Stock your shelves nutritiously for less
For some of us, a trip to the grocery store inevitably ends with caving into our cravings in the cookie aisle. Instead of stressing out about those cream-filled sandwiches, focus on making wholesome foods a part of your life. “The key to avoiding poor food choices is to have better selections handy,” says Laura Lagano, RD, an integrative clinical nutritionist in Hoboken, NJ. “Planning is vital to staying on the road to wellness.”
To stay on track with your health goals and save money on groceries, use these tips from Lagano.
The Occasion: Snacking
“Because of our busy lifestyles, we often do not stop to enjoy real, whole foods,” Lagano says. Many of us reach for packaged, processed foods that are high in sugar and carbs, which can cause irregular blood sugar levels and weight gain.
The Pantry Solution: Go for nuts and seeds. “Keep your cupboard stocked with satisfying, ready-to-eat snacks such as sunflower and pumpkin seeds, which contain both protein and fat,” Lagano says. Almonds and walnuts also contain good fats and lean protein, and they help regulate blood sugar levels. Plus, they store well. Add sunflower or almond butters and flaxseed crackers to your grocery list, too. Nut butters may seem pricey, but they’re around 63 cents per serving if you follow the recommended serving size.
The Occasion: Quick Lunch
To speed up your search for the healthiest lunch, choose a combination of lean proteins and complex carbs. Eggs and canned fish are wallet-friendly options and pair well with any whole grains. Think: a quinoa Cobb-style salad or a tuna sandwich made with mashed avocado instead of mayo.
The Pantry Solution: “Have a supply of hard-cooked eggs in your refrigerator on hand for immediate enjoyment,” Lagano says. When buying canned fish, look for products that are free of BPA lining, she suggests.
The Occasion: Pre-Dinner Cravings
If you don’t eat a satisfying lunch, the time before dinner drags. Don’t spoil your meal by snacking on empty calories to calm your cravings.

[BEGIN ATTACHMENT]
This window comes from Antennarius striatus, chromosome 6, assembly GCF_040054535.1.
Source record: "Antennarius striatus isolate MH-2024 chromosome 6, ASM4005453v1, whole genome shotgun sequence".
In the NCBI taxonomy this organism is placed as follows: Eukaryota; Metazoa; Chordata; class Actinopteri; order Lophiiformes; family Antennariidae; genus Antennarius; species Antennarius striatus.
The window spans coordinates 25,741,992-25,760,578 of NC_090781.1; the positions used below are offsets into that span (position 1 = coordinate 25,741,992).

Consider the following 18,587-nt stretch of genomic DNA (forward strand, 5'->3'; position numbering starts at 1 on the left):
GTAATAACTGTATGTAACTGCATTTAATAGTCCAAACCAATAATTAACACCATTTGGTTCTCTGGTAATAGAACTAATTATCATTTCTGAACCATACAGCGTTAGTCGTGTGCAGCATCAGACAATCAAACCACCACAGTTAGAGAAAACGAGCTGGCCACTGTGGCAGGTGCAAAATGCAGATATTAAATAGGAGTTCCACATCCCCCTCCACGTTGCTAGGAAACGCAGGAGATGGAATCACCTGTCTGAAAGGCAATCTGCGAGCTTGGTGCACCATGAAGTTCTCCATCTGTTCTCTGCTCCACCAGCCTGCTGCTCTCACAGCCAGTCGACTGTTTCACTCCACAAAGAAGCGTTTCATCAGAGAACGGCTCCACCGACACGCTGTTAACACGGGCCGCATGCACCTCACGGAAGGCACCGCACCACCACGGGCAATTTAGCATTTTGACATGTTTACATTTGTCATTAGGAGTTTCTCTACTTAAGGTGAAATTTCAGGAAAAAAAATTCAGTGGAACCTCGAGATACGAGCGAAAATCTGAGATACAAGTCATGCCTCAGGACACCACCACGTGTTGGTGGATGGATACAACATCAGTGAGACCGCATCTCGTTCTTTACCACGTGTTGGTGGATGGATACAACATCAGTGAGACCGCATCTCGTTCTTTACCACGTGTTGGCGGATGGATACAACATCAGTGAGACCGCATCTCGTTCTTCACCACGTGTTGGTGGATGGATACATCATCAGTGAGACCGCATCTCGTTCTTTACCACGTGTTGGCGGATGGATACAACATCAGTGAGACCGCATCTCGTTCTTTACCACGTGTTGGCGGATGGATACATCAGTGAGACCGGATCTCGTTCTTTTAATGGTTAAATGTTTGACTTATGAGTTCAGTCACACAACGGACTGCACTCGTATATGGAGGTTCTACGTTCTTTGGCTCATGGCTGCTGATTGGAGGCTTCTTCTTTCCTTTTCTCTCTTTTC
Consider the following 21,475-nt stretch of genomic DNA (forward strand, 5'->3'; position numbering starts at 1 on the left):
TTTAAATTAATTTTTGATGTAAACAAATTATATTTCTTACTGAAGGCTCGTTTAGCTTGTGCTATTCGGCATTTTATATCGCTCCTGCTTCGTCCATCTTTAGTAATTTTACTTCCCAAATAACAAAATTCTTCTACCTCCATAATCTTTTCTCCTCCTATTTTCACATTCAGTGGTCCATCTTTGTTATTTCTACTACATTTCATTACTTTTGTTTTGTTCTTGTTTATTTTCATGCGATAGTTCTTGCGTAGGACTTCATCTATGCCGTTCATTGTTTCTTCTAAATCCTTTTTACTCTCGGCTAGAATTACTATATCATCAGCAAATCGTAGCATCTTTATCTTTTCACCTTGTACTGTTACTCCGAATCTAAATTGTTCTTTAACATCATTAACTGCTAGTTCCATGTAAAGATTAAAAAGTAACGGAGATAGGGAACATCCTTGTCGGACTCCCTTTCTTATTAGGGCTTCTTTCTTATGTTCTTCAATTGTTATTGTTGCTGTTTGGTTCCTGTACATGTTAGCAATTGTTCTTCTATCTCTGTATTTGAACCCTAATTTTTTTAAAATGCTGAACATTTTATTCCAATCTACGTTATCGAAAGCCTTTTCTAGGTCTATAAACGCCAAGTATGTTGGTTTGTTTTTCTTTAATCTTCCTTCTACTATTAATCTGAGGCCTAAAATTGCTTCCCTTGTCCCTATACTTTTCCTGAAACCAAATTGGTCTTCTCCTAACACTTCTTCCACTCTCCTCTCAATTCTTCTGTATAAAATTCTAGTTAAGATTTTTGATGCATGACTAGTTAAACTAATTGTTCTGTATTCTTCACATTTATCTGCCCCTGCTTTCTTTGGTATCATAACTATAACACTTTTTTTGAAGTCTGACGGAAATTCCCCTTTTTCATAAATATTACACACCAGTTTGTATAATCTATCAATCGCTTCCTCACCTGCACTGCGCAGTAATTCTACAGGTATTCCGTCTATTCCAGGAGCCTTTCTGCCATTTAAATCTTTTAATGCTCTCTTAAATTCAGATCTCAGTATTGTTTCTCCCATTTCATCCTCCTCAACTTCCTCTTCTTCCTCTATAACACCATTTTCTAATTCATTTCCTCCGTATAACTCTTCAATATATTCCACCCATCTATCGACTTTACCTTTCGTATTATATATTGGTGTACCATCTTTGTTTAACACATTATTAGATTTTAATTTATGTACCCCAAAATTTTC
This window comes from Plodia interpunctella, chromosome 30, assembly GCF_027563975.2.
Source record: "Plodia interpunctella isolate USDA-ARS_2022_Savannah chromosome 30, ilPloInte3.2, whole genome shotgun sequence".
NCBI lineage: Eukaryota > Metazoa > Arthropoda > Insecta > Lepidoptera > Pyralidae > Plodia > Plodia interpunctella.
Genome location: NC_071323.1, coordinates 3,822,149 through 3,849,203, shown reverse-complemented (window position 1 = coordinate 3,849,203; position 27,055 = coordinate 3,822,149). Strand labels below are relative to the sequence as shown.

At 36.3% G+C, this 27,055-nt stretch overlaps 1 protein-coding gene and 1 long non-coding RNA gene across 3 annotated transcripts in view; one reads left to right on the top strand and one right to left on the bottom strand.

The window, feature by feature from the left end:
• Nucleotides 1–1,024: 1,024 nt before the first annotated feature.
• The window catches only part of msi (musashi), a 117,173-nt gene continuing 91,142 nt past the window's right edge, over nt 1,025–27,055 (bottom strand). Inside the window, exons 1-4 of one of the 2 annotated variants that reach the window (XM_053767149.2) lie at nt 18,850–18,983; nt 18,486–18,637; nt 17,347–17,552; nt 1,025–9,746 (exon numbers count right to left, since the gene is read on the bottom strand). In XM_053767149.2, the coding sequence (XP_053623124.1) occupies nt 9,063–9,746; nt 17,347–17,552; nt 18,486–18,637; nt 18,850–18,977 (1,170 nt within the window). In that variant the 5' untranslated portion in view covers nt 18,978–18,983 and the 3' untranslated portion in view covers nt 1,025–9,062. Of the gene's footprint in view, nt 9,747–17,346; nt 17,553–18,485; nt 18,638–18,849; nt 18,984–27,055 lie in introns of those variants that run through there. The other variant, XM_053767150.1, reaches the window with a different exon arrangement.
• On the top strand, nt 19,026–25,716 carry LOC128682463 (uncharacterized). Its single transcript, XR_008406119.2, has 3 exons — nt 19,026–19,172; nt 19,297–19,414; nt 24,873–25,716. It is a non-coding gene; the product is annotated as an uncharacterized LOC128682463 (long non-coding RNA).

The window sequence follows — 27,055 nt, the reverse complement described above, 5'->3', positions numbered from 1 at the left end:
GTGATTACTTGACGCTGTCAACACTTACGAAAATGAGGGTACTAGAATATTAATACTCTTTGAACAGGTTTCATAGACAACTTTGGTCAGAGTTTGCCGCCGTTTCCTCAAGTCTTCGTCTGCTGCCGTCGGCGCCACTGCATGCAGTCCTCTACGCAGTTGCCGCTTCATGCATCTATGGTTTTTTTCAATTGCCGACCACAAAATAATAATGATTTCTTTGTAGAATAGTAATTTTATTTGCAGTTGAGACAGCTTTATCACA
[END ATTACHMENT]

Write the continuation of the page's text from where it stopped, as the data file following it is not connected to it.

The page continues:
The Pantry Solution: Stock up on pre-cut raw vegetables like bell peppers, cherry tomatoes, radishes, fennel, and celery. Store radishes, fennel, and celery in a bowl of water to preserve freshness, Lagano suggests. These colorful veggies pack fiber, hydrating electrolytes, and crunch. Try fresh veggies with some dipping oil and herbs.
The Next Step: Cleaning House
Now that you’ve added flax crackers, canned fish, and nut butters to your pantry, it’s time to mentally and physically clean things out. “Start by making one change at a time,” Lagano says.
The Pantry Solution: “First, eliminate artificial ingredients—colors, flavors, preservatives, and sweeteners—from your diet,” she says. Shop for foods closest to their natural form. Look for terms such as “no sugar added” or “100% whole grain.”
The Bottom Line
Remember, your diet isn’t just about your waistline. “Not eating healthfully now will cost you in the future—physically and in your wallet,” Lagano says. A kitchen stocked with processed foods instead of vegetables, fruits, and lean protein won’t save you calories or cash. “Study after study has shown that foods with better nutrient profiles are less expensive than high-carb junk foods,” she says.